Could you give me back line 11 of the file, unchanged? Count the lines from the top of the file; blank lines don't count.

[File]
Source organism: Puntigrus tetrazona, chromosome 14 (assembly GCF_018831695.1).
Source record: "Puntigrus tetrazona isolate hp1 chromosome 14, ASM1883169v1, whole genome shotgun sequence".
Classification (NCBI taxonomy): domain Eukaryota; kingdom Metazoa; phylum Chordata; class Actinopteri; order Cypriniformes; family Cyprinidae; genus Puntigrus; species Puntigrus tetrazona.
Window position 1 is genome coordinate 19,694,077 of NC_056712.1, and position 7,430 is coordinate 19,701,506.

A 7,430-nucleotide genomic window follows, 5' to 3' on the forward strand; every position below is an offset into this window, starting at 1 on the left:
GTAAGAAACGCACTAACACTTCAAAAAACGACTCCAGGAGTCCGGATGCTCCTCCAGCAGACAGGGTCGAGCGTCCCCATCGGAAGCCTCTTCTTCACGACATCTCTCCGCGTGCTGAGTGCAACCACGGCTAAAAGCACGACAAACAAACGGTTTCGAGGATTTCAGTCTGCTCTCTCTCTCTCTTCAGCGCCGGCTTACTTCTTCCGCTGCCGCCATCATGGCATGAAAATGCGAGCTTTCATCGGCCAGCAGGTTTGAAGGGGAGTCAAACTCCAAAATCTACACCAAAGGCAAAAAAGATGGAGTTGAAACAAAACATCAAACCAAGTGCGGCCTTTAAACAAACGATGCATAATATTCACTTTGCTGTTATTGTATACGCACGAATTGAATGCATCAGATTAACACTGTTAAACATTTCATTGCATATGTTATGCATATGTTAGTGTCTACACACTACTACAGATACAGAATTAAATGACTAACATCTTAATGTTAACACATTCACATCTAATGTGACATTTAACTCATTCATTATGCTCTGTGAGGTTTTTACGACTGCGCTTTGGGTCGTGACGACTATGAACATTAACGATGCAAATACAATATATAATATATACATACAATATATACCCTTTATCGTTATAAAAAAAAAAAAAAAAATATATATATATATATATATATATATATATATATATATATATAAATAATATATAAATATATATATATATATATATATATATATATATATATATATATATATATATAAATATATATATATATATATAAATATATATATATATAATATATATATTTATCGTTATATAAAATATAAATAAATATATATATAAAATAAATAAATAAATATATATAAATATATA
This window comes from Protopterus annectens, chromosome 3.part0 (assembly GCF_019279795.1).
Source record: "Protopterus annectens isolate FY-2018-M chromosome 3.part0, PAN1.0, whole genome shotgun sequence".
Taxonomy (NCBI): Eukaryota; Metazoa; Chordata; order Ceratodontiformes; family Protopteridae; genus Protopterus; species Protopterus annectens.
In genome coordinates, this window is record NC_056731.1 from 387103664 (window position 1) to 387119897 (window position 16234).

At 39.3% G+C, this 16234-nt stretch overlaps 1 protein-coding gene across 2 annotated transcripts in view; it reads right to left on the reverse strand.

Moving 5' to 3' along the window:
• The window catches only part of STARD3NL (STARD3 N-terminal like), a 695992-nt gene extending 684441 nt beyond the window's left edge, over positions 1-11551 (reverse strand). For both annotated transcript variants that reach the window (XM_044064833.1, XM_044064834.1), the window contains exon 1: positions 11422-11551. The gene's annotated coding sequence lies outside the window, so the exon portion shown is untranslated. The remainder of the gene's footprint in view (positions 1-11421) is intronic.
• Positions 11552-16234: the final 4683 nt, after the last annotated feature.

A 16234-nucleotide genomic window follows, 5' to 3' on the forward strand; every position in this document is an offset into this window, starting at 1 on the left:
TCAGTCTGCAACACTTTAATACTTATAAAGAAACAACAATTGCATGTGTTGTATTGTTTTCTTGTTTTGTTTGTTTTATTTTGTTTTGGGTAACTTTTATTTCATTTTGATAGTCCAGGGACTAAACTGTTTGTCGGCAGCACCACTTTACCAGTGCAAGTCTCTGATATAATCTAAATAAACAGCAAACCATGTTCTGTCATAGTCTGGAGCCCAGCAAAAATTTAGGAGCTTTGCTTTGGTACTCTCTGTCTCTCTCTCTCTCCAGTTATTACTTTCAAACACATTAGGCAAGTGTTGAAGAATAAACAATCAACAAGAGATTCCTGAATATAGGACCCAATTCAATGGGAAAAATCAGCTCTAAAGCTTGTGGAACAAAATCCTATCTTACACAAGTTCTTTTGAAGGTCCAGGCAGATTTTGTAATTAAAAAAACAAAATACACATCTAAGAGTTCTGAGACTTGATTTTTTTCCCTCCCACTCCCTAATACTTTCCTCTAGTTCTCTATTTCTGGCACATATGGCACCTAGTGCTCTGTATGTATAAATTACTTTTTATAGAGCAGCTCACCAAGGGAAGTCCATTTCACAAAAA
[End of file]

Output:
At 39.3% G+C, this 16234-nt stretch overlaps 1 protein-coding gene across 2 annotated transcripts in view; it reads right to left on the reverse strand.